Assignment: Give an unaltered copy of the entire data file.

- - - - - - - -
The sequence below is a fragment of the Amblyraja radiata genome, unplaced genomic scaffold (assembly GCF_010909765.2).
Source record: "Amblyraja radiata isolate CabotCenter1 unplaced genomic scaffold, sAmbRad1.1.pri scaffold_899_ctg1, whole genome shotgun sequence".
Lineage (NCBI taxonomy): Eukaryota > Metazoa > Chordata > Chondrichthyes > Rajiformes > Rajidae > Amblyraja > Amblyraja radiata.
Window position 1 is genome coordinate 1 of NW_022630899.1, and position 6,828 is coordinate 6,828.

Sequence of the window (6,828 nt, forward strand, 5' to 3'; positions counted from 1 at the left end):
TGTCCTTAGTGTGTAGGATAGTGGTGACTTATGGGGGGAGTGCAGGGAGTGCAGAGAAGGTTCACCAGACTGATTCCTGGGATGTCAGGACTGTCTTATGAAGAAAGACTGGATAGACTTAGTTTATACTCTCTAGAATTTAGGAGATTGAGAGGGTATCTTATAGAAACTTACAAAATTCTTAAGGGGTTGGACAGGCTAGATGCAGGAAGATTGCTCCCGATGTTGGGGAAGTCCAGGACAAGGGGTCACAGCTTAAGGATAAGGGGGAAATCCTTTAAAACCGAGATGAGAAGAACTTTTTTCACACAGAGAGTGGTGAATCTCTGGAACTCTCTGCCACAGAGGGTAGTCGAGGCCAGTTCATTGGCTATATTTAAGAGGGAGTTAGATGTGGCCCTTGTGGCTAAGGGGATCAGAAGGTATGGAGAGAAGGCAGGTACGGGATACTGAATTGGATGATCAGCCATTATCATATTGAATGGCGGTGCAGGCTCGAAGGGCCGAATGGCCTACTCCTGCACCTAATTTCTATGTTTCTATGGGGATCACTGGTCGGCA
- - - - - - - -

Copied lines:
The sequence below is a fragment of the Amblyraja radiata genome, unplaced genomic scaffold (assembly GCF_010909765.2).
Source record: "Amblyraja radiata isolate CabotCenter1 unplaced genomic scaffold, sAmbRad1.1.pri scaffold_899_ctg1, whole genome shotgun sequence".
Lineage (NCBI taxonomy): Eukaryota > Metazoa > Chordata > Chondrichthyes > Rajiformes > Rajidae > Amblyraja > Amblyraja radiata.
Window position 1 is genome coordinate 1 of NW_022630899.1, and position 6,828 is coordinate 6,828.

Sequence of the window (6,828 nt, forward strand, 5' to 3'; positions counted from 1 at the left end):
TGTCCTTAGTGTGTAGGATAGTGGTGACTTATGGGGGGAGTGCAGGGAGTGCAGAGAAGGTTCACCAGACTGATTCCTGGGATGTCAGGACTGTCTTATGAAGAAAGACTGGATAGACTTAGTTTATACTCTCTAGAATTTAGGAGATTGAGAGGGTATCTTATAGAAACTTACAAAATTCTTAAGGGGTTGGACAGGCTAGATGCAGGAAGATTGCTCCCGATGTTGGGGAAGTCCAGGACAAGGGGTCACAGCTTAAGGATAAGGGGGAAATCCTTTAAAACCGAGATGAGAAGAACTTTTTTCACACAGAGAGTGGTGAATCTCTGGAACTCTCTGCCACAGAGGGTAGTCGAGGCCAGTTCATTGGCTATATTTAAGAGGGAGTTAGATGTGGCCCTTGTGGCTAAGGGGATCAGAAGGTATGGAGAGAAGGCAGGTACGGGATACTGAATTGGATGATCAGCCATTATCATATTGAATGGCGGTGCAGGCTCGAAGGGCCGAATGGCCTACTCCTGCACCTAATTTCTATGTTTCTATGGGGATCACTGGTCGGCA